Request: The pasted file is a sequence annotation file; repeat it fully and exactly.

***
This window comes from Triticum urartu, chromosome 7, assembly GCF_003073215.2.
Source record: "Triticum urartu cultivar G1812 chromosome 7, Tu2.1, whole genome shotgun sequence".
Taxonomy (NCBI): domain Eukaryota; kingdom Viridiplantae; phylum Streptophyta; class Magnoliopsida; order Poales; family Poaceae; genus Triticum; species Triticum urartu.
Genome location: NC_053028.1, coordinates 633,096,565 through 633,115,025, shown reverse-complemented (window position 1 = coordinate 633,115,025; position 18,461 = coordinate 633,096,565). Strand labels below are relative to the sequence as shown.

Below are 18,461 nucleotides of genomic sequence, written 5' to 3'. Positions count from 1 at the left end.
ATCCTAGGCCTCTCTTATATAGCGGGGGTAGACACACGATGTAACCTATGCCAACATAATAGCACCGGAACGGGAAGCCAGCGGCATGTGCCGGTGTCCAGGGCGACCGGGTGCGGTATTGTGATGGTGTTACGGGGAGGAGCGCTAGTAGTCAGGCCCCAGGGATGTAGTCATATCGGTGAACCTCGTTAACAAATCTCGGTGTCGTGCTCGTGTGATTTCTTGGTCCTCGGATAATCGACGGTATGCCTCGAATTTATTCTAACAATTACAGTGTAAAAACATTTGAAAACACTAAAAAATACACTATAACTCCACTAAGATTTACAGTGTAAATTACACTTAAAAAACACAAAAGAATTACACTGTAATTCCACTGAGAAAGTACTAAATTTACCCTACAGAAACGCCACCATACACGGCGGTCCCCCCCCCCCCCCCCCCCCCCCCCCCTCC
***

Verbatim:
This window comes from Triticum urartu, chromosome 7, assembly GCF_003073215.2.
Source record: "Triticum urartu cultivar G1812 chromosome 7, Tu2.1, whole genome shotgun sequence".
Taxonomy (NCBI): domain Eukaryota; kingdom Viridiplantae; phylum Streptophyta; class Magnoliopsida; order Poales; family Poaceae; genus Triticum; species Triticum urartu.
Genome location: NC_053028.1, coordinates 633,096,565 through 633,115,025, shown reverse-complemented (window position 1 = coordinate 633,115,025; position 18,461 = coordinate 633,096,565). Strand labels below are relative to the sequence as shown.

Below are 18,461 nucleotides of genomic sequence, written 5' to 3'. Positions count from 1 at the left end.
ATCCTAGGCCTCTCTTATATAGCGGGGGTAGACACACGATGTAACCTATGCCAACATAATAGCACCGGAACGGGAAGCCAGCGGCATGTGCCGGTGTCCAGGGCGACCGGGTGCGGTATTGTGATGGTGTTACGGGGAGGAGCGCTAGTAGTCAGGCCCCAGGGATGTAGTCATATCGGTGAACCTCGTTAACAAATCTCGGTGTCGTGCTCGTGTGATTTCTTGGTCCTCGGATAATCGACGGTATGCCTCGAATTTATTCTAACAATTACAGTGTAAAAACATTTGAAAACACTAAAAAATACACTATAACTCCACTAAGATTTACAGTGTAAATTACACTTAAAAAACACAAAAGAATTACACTGTAATTCCACTGAGAAAGTACTAAATTTACCCTACAGAAACGCCACCATACACGGCGGTCCCCCCCCCCCCCCCCCCCCCCCCCCCTCC